Mutual funds performed a nosedive during the financial crisis and investors are looking for alternatives to this long-held investment vehicle. As investors search for an alternative, exchange traded funds’ (ETFs) market share may begin to grow.

ETFs are popular because of their fee structure, tax efficiency, level of transparency and exposure to niche markets, writes Sheryl Nance-Nash for Daily Finance. In addition, more retail and institutional investors and advisors are incorporating ETFs into their overall investment plans. (Advisors and ETFs: a match made in heaven).

Craig Stier, U.S. leader of Deloitte Asset Management Services Practice, believes that ETFs will capture a larger portion of current and future investment capital. He also states that research suggests a higher rate of assets being shifted out of mutual funds and into ETFs in the future. (ETFs vs, Mutual Funds).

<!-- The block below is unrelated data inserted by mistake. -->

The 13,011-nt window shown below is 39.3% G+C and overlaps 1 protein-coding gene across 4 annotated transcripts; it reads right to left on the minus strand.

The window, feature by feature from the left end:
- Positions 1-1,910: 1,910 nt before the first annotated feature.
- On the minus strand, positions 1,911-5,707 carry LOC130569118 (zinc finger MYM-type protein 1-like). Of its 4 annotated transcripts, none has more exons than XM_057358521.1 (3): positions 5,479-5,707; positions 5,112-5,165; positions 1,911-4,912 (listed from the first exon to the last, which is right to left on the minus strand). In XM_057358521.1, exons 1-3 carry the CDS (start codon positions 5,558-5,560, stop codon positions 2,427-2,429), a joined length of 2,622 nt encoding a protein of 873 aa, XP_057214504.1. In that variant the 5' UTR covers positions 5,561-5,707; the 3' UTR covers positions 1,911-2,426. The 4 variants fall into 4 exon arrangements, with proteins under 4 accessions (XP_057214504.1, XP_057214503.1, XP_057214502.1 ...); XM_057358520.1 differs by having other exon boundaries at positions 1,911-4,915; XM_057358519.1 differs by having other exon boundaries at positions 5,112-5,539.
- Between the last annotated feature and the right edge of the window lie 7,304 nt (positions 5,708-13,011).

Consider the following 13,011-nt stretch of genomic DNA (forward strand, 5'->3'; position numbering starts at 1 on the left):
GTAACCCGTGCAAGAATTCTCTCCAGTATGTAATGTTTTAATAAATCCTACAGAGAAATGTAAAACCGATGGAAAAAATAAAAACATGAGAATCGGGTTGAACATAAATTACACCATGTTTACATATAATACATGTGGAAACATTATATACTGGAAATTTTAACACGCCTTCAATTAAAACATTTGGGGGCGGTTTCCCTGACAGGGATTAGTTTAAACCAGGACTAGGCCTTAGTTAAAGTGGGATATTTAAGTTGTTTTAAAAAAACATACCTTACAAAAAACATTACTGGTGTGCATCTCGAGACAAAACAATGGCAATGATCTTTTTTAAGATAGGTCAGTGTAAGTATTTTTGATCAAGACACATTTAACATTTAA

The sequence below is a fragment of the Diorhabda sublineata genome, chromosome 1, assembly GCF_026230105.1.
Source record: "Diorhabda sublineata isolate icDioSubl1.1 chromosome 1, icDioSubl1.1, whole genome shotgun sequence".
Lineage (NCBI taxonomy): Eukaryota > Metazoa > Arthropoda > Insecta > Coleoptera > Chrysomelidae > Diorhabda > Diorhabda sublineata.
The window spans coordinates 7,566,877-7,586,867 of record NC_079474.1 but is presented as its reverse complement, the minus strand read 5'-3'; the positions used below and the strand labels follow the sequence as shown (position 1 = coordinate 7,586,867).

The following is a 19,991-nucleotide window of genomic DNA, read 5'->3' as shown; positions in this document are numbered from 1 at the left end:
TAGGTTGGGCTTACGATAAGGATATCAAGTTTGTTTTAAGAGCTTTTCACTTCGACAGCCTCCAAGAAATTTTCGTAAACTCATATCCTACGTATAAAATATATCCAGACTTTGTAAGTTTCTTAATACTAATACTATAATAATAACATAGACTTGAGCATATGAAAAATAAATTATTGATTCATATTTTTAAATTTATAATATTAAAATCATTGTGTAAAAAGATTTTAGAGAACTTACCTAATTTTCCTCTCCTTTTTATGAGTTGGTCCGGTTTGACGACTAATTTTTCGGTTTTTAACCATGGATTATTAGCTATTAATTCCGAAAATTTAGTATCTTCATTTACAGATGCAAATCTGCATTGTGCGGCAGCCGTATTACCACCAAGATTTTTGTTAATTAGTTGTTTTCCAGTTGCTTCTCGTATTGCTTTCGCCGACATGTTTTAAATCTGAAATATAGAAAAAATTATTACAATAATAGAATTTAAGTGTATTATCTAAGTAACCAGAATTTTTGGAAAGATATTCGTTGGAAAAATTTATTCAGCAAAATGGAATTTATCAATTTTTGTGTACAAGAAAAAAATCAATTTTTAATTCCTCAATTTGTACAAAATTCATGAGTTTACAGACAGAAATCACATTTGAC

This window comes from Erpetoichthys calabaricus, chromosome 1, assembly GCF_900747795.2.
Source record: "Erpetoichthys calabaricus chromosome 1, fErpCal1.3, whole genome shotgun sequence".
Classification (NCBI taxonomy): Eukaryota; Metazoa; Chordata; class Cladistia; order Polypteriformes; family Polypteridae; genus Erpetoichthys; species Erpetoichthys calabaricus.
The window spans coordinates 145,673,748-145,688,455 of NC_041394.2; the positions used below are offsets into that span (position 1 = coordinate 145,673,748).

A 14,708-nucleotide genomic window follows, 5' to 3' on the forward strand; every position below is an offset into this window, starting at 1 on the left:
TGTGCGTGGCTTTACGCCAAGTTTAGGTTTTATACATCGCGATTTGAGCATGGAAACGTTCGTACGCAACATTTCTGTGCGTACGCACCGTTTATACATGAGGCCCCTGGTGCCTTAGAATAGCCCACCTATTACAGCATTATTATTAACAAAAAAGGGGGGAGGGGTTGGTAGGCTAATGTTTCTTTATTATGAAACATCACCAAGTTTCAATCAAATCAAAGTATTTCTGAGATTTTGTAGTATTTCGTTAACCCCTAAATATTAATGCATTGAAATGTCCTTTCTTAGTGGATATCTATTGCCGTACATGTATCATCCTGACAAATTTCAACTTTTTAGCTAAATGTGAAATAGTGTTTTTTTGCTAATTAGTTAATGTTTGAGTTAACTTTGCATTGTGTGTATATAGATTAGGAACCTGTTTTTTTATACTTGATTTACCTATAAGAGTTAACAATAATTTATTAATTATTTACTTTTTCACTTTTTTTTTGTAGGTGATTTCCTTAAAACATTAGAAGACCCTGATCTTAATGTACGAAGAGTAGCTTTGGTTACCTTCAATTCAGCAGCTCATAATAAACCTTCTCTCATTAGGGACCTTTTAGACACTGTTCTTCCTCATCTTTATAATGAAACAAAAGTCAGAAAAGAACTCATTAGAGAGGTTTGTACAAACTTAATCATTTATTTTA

The reasons for this shift to ETFs include:

Stier also thinks that ETFs have some room to grow and the investment vehicle will have to make some tactical moves to enhance ETF positions:

  • Less exotic, more simple. “Some of the best performing ETFs are linked to less exotic indexes such as commodities and equities,” explains Stier. Investors aren’t understanding the intricacies of exotic ETFs. Furthermore, the simpler betas are cheaper compared to the more exotic.
  • Long-term. Investors, especially retail investors, are attracted to ETFs that track an index with a long-term horizon.
  • 401 (k) money. Currently, 401(k) funds investing in ETFs cost more than index mutual funds. The ETF industry is working hard to get in on this market and made some headway in 2009.

For more information on ETFs, visit our ETF 101 category.

Max Chen contributed to this article.

The opinions and forecasts expressed herein are solely those of Tom Lydon, and may not actually come to pass. Information on this site should not be used or construed as an offer to sell, a solicitation of an offer to buy, or a recommendation for any product.